The Trump era is ushering in a 'more is more' design renaissance in America

The Trump aesthetic is far from subtle.

At Mar-a-Lago, Trump’s resort and club in Palm Beach, Florida, you’ll see lots of intricately detailed stonework, oriental-appearing rugs, and gilded family crests. The family’s penthouse atop Trump Tower in New York City is lavishly decorated in the French rococo style, incorporating things like ornate columns, curving wood furniture, and lots and lots of gold leaf. Trump has even been photographed seated in Louis XV chairs and elaborately upholstered sofas.

And now it appears that many Americans are also on the verge of ditching minimalism in favour of an aesthetic that incorporates some of those same over-the-top design elements.

The end of minimalism

If you’re the type to regularly skim interior design blogs or peruse furniture stores, you’ve likely noticed a lot of muted colours, sharp lines, and low-profile furniture. 

For the last several years, minimalism (“less is more”) has been the dominant trend in designing the interiors of homes across America and the rest of the western world. Decor brands both high and low — from IKEA and West Elm to Crate & Barrel and Room & Board — have stocked their stores with simply designed, modern furniture in the hopes of appealing to the masses. Lifestyle gurus like Marie Kondo became famous by spreading the gospel of throwing away everything except the things that you really needed. 

Esparros 4Claire Esparros for HomepolishA minimalist apartment designed by Homepolish designer Melissa McEvoy.

But in the wake of that, a new movement is on the rise that marks a return to more classical, ornate styles. Dubbed “maximalism,” it calls for bold colours, sometimes clashing patterns and textures, and, in some cases, lots and lots of stuff.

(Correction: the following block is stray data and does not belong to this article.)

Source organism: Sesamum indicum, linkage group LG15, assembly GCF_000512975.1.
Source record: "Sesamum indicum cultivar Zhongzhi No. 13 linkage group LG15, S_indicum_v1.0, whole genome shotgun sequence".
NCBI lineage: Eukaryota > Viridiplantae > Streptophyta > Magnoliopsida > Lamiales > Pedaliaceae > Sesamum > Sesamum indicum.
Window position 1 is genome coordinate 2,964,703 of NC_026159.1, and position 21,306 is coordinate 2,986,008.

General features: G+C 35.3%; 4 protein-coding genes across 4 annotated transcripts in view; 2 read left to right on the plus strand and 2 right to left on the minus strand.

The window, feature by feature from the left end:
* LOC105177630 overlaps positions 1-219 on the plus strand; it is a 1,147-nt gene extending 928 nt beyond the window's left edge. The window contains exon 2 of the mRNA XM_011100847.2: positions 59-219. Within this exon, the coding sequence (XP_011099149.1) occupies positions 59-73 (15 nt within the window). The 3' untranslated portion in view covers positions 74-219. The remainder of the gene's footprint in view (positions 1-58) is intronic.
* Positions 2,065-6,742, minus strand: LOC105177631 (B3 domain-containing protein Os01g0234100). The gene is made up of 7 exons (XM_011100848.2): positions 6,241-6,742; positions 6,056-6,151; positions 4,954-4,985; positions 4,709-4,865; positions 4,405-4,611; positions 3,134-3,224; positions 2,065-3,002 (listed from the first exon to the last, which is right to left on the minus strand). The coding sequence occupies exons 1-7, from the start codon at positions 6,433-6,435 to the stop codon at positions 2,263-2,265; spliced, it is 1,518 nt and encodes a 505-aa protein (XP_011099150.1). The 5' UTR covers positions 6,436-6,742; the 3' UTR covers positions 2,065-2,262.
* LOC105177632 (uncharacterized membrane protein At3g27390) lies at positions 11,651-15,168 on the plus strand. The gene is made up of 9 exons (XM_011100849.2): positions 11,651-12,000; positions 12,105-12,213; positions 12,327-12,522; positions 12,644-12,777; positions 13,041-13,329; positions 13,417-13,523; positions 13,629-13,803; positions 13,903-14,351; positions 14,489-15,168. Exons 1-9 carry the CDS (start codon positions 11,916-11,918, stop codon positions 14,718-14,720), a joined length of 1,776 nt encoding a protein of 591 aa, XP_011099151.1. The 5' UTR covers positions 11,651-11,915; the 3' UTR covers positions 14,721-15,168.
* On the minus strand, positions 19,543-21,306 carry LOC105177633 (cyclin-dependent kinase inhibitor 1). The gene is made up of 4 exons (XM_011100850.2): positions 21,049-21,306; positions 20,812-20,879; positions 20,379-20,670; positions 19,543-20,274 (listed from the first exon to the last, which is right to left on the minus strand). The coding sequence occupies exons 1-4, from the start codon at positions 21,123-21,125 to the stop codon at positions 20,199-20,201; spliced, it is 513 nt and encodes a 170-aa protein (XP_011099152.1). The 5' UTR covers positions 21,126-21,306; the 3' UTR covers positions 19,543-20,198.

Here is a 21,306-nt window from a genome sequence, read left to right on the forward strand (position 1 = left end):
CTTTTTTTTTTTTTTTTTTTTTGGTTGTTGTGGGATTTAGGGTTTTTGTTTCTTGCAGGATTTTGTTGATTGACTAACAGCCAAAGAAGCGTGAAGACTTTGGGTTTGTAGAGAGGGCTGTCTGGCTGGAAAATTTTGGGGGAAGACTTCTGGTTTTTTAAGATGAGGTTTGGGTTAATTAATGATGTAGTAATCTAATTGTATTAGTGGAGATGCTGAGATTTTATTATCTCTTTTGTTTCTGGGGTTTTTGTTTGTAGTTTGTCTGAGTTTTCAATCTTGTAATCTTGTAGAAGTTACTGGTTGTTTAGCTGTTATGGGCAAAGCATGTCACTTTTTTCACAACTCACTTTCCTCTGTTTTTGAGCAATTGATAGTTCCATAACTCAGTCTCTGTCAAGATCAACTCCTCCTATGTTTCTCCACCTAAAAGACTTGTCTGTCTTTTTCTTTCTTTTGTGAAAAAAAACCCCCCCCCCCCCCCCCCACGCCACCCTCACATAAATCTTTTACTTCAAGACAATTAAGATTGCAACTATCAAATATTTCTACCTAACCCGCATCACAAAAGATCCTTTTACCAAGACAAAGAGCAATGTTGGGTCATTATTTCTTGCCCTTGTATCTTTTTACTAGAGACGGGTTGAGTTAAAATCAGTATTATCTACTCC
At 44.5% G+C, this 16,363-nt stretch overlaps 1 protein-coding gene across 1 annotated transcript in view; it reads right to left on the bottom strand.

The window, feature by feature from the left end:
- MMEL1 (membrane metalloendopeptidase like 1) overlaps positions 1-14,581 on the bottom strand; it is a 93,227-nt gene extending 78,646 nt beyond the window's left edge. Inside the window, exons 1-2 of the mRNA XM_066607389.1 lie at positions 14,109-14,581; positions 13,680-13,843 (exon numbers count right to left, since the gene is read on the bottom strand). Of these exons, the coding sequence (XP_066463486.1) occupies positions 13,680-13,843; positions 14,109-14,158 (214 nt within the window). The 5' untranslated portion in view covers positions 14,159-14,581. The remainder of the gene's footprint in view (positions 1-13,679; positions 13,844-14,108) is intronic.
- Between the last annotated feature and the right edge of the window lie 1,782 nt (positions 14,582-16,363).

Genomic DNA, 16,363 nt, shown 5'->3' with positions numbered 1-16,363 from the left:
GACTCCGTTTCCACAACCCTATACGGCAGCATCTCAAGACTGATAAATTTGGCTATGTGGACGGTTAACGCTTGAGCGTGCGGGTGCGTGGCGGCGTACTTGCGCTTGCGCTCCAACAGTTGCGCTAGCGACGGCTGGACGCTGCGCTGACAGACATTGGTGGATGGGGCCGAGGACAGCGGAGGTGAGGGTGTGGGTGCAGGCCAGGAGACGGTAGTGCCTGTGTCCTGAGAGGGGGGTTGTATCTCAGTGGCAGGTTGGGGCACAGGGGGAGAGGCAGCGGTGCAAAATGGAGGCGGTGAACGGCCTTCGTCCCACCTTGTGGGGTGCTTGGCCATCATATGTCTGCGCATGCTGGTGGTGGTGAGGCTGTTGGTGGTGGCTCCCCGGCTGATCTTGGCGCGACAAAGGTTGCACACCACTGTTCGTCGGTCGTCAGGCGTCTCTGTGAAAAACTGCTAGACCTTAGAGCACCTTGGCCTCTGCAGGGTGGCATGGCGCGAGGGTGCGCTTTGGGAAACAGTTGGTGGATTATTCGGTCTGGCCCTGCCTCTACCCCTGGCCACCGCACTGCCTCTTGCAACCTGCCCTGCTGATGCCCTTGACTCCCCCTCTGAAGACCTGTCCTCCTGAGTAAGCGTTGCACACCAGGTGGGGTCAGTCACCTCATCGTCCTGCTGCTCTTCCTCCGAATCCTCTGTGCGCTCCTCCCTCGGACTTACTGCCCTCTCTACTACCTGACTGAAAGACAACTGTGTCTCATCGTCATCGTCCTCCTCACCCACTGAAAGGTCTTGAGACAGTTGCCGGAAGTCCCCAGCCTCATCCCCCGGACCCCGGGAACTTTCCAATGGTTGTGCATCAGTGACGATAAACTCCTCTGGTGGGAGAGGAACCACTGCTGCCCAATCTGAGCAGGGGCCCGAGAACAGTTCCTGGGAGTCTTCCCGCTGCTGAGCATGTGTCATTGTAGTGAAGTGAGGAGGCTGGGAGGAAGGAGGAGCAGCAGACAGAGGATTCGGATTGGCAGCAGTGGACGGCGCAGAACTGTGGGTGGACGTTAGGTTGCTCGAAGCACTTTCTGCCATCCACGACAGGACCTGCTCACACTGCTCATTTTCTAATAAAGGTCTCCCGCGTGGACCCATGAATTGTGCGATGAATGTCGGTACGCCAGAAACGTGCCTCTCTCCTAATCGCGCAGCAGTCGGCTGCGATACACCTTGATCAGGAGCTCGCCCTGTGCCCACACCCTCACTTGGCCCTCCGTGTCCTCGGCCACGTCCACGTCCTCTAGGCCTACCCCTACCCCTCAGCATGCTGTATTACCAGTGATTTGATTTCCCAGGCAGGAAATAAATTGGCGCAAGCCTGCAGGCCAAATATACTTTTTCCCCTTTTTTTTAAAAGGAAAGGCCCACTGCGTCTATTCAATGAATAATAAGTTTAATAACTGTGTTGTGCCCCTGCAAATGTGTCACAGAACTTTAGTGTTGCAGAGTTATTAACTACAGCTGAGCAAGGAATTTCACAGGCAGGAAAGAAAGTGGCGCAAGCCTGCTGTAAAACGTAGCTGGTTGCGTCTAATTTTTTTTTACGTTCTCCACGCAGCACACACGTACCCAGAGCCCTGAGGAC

In a 2014 article titled “10 Signs You Might Be a Maximalist,” Apartment Therapy’s Nancy Mitchell writes such distinguishing qualities as “You have a collection of collections” and “You went to Versailles once and thought it was a little underwhelming.” 

Sasha bikoffPatrick ClineA maximalist apartment designed by Sasha Bikoff.
Sasha bikoff maximalistNicole CohenA maximalist apartment designed by Sasha Bikoff.

The maximalist style been well-represented throughout history, in chateaus in the South of France, for example, and in aristocratic palaces across Europe. But more designers are hoping the trend catches on in the American homes of today.

“Naturally, trends tend to get replaced with their opposites,” said Alex Waidley, a San Francisco-based interior designer who also works with Homepolish, a startup that contracts designers out at an hourly rate. “Just like minimalism, if not done artfully and correctly, it will just look like a big mess!”

“More is more”

Maximalist style may be overwhelming to some — especially minimalists and others who hate clutter — but it does have its benefits. Decorating without paying heed to the restrictions of minimalism makes it easier for residents to express their eclectic styles and experiences.